Further, of course, privacy is not a toggle. It is not either zero or 100 percent. Each act that one takes to increase privacy is an incremental step, and the acts work together.

    I think of cryptocurrency as a little like VPN for money. VPNs are great. Everybody should use them. But they aren’t foolproof. You can leak stuff. ISPs can do traffic analysis. Etc. But it’s better than *not* using a VPN. And chained VPNs are better than single VPNs. Similarly, cryptocurrency is a useful tool. But it isn’t foolproof. It is, however, better than nothing.

    Because no single privacy habit is perfect doesn’t negate the effort or the cumulative effect of concerted multiple actions to maintain privacy discipline.

    Liked by 1 person

  2. hh475: No, my likely friend, the author has it exactly right. Should you choose to the article that follows, I previously penned it in response to one posted on SLL that was touting the benefits of “crypto.” Perhaps you will find it useful?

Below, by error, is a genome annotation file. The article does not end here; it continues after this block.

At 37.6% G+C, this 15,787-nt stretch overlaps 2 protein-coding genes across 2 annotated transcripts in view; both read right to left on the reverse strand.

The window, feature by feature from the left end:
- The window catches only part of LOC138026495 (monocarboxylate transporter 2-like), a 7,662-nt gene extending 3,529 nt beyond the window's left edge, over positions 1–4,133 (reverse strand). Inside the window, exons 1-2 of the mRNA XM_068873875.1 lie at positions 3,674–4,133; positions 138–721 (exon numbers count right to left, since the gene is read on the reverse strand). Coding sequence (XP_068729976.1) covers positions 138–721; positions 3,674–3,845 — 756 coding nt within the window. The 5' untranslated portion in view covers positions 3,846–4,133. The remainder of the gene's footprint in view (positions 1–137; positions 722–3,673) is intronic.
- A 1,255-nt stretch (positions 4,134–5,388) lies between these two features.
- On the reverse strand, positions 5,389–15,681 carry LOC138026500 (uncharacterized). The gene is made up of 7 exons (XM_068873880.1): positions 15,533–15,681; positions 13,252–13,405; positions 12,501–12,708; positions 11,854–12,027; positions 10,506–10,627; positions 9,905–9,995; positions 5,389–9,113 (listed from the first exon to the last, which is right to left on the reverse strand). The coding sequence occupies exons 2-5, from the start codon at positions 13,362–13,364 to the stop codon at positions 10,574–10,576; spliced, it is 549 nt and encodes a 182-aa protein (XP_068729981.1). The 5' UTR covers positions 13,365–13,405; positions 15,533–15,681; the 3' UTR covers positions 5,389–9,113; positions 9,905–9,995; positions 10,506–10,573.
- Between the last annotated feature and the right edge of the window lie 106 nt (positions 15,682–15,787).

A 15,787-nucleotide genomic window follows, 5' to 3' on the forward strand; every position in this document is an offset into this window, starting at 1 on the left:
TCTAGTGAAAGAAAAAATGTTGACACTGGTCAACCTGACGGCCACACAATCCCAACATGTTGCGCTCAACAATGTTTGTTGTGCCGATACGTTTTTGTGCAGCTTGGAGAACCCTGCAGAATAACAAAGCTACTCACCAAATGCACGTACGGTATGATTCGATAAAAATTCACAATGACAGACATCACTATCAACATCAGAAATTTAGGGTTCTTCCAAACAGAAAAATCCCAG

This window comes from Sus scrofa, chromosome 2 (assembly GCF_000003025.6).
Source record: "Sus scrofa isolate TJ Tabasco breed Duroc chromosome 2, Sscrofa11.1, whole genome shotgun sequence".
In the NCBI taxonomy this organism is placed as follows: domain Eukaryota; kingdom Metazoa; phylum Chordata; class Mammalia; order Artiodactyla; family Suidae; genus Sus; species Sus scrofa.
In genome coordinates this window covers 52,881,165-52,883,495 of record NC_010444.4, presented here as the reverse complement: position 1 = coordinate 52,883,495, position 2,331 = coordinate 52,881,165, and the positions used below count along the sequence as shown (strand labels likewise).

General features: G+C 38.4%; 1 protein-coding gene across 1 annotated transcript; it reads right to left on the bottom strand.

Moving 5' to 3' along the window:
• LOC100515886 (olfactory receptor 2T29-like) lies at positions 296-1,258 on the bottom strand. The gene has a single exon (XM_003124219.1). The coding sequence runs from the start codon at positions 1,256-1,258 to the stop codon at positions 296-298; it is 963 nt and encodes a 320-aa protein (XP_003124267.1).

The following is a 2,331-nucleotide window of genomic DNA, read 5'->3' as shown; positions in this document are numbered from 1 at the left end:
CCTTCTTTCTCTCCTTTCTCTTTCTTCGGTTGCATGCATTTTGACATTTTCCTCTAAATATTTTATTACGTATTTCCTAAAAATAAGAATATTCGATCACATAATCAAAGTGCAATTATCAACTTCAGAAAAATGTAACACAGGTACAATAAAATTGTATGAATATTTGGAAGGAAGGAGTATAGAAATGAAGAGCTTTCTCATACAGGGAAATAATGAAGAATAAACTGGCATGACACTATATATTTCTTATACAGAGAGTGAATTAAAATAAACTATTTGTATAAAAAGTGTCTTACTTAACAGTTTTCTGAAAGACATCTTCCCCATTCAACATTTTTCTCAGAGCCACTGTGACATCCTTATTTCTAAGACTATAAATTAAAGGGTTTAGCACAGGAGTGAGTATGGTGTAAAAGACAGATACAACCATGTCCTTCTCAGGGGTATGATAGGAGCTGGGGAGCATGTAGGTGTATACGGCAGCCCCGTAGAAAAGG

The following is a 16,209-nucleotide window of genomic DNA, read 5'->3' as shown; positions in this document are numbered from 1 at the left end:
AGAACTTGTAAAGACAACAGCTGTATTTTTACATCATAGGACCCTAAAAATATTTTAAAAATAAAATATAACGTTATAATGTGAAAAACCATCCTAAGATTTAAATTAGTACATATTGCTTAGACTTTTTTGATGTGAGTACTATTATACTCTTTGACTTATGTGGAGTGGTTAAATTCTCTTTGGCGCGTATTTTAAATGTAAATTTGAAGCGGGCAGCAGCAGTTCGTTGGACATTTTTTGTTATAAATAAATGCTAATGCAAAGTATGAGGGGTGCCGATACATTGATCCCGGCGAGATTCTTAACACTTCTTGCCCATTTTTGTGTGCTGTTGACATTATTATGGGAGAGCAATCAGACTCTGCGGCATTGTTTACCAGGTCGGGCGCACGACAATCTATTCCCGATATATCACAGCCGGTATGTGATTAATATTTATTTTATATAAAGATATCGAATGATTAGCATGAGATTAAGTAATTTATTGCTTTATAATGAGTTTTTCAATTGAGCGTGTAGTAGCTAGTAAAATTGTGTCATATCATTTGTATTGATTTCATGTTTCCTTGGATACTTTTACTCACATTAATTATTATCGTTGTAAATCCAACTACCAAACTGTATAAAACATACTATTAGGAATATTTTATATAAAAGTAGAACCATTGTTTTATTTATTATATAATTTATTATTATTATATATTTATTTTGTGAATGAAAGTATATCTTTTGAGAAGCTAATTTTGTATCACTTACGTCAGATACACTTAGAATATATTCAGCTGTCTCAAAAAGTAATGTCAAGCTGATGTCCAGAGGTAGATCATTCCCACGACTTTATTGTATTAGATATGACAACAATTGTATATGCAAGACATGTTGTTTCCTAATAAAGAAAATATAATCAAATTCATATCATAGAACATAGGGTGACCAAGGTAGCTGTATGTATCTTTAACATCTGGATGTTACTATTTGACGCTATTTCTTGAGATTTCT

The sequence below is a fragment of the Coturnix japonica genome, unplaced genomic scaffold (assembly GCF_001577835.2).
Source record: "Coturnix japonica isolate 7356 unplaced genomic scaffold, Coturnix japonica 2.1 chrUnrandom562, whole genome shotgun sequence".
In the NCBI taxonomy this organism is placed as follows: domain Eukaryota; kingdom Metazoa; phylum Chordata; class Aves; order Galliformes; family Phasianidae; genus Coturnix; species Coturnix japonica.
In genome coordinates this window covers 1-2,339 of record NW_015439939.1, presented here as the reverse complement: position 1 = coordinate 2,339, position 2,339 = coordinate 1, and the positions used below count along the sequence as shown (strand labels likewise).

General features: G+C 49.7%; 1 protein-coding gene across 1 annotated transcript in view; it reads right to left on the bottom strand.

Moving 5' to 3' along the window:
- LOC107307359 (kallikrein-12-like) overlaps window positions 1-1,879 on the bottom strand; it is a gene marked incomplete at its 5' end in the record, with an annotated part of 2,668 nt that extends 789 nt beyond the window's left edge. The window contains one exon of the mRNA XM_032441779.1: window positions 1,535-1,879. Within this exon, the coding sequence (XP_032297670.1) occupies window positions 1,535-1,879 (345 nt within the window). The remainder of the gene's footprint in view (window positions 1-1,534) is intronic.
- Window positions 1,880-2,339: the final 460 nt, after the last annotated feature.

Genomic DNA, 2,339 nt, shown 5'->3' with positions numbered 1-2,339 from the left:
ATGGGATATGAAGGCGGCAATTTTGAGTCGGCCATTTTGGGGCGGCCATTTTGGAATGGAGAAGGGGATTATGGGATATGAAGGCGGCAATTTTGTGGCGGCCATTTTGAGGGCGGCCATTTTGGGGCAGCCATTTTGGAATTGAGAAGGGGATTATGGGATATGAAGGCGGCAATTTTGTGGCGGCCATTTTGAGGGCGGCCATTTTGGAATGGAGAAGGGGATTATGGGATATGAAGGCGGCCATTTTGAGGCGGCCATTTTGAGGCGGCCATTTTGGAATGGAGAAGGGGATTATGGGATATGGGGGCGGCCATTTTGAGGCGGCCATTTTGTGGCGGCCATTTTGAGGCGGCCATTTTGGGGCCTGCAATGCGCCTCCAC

CRYPTO CURRENCY TO REPLACE THE PAPER DOLLAR?

    Well, perhaps. There is a reason, however, it is not called “crypto money.” It is not “money” – any more than the dollar is actual money.

    Aristotle defined the necessary attributes of money over two-thousand years ago. He argued that a proper money must possess, durability, portability, and divisibility. It must possess “intrinsic” value and be a stable “store of value.” These attributes are timelessly-essential because they are driven by human nature and Reason. Why?